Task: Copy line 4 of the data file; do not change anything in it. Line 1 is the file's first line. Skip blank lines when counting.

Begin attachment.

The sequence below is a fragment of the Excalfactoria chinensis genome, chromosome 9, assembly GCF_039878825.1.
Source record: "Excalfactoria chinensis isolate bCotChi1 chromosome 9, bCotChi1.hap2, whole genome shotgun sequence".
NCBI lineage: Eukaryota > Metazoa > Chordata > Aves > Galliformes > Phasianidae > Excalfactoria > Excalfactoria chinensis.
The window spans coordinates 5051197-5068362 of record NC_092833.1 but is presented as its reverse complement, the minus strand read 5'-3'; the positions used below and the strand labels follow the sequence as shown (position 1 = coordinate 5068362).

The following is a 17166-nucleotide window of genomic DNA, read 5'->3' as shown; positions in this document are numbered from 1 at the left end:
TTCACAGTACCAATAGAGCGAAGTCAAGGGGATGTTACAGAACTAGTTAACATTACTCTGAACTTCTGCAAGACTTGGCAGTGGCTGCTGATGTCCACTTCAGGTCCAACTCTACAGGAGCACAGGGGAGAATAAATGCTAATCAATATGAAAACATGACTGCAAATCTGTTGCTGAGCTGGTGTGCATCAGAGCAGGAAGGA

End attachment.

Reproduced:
The window spans coordinates 5051197-5068362 of record NC_092833.1 but is presented as its reverse complement, the minus strand read 5'-3'; the positions used below and the strand labels follow the sequence as shown (position 1 = coordinate 5068362).